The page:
Mexico’s government said it had cut Petroleos Mexicanos’ obligation burden by $3.2 billion through a refinancing operation. The government swapped debt that was terminating soon for another bond with a maturity of 10 years, while additionally refinancing some medium development debt that was cheap, as per an assertion from the Finance Ministry. The activity will decrease the “financial pressure” on Pemex by $10.5 billion between 2024 and 2030, the ministry said, adding that the refinancing wouldn’t diminish the fiscal budget.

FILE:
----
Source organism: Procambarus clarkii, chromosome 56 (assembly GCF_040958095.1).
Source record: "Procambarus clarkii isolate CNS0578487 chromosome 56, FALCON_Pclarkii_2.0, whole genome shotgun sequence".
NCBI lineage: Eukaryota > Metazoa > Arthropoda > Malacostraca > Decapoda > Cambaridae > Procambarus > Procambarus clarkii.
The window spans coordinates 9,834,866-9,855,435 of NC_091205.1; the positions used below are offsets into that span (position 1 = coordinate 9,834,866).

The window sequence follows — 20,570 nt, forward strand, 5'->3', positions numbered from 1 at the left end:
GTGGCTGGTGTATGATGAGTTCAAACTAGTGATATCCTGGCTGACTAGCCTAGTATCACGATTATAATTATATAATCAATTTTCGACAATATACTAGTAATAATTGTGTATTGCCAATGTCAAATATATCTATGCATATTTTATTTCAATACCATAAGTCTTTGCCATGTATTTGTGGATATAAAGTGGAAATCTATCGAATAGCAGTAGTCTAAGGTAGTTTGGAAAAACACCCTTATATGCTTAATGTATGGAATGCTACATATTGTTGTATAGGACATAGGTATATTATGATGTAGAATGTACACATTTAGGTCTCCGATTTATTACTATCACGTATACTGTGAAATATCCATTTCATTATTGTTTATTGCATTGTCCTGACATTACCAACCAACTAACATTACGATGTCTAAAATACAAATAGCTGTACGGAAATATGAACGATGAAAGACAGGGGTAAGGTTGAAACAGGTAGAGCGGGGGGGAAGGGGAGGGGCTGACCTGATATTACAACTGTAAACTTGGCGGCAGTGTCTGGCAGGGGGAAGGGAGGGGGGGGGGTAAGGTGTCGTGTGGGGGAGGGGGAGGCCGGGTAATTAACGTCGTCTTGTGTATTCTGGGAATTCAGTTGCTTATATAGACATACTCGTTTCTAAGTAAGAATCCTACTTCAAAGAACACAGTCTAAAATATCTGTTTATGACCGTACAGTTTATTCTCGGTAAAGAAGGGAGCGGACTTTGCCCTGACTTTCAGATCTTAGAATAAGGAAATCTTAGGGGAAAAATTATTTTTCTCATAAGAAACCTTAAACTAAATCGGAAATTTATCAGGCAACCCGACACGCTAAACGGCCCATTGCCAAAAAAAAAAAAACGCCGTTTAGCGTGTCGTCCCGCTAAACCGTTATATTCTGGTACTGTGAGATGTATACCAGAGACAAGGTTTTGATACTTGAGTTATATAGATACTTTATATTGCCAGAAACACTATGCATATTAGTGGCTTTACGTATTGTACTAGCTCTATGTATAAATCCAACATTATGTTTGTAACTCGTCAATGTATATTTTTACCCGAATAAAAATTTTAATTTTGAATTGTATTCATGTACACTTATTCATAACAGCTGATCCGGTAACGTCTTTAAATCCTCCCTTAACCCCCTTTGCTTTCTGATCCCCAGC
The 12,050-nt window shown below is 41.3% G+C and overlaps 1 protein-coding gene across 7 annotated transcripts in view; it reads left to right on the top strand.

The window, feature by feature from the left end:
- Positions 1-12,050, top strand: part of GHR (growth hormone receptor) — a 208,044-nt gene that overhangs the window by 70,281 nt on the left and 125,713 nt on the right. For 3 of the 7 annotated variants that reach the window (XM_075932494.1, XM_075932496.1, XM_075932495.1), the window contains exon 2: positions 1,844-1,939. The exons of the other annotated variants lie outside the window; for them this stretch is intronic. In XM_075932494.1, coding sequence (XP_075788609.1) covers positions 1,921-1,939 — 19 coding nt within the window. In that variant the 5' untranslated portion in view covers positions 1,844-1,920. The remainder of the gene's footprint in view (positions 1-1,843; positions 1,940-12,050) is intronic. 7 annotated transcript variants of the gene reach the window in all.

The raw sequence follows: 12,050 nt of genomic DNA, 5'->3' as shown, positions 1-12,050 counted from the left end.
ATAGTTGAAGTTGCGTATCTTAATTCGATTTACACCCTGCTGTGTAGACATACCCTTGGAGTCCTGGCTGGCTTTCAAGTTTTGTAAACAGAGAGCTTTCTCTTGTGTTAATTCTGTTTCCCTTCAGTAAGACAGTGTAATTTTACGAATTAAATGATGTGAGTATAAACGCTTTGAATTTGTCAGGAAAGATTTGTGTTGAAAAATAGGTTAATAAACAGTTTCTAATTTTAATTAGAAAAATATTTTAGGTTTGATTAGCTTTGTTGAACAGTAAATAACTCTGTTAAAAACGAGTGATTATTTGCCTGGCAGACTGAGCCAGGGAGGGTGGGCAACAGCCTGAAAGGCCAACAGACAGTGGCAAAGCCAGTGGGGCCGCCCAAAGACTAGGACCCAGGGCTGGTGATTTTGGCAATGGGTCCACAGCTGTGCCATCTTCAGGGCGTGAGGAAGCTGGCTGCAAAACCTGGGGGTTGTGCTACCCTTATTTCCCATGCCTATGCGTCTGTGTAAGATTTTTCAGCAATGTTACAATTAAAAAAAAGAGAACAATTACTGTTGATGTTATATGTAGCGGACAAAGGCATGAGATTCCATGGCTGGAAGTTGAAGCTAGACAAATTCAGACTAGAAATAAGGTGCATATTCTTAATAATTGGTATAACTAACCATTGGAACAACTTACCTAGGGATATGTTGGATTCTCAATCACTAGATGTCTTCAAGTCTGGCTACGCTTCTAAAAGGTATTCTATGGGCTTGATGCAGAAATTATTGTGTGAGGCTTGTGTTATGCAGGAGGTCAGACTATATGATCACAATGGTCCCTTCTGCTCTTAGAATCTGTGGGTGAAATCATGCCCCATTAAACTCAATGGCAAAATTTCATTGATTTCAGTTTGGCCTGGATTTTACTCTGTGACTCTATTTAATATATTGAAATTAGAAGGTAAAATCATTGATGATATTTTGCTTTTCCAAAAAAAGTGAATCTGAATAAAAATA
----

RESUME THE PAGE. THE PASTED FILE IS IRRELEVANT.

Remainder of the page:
Mexico’s President Andres Manuel Lopez Obrador announced a $3.5 billion capital injection into Pemex in early December, saying it would be made through a series of bond market transactions. That came on top of initiatives last year to cut taxes and overhaul management at the company.
The government contributed $3.5 billion to the operation, which helped narrow the spread to sovereign bonds by 50 basis points, reducing Pemex’s annual financial costs by $180 million.
Pemex is flailing under $113 billion of debt, the most of any major oil producer, struggling to reverse over a decade of crude output declines, and is highly reliant on the federal government being willing to continue paying bondholders.
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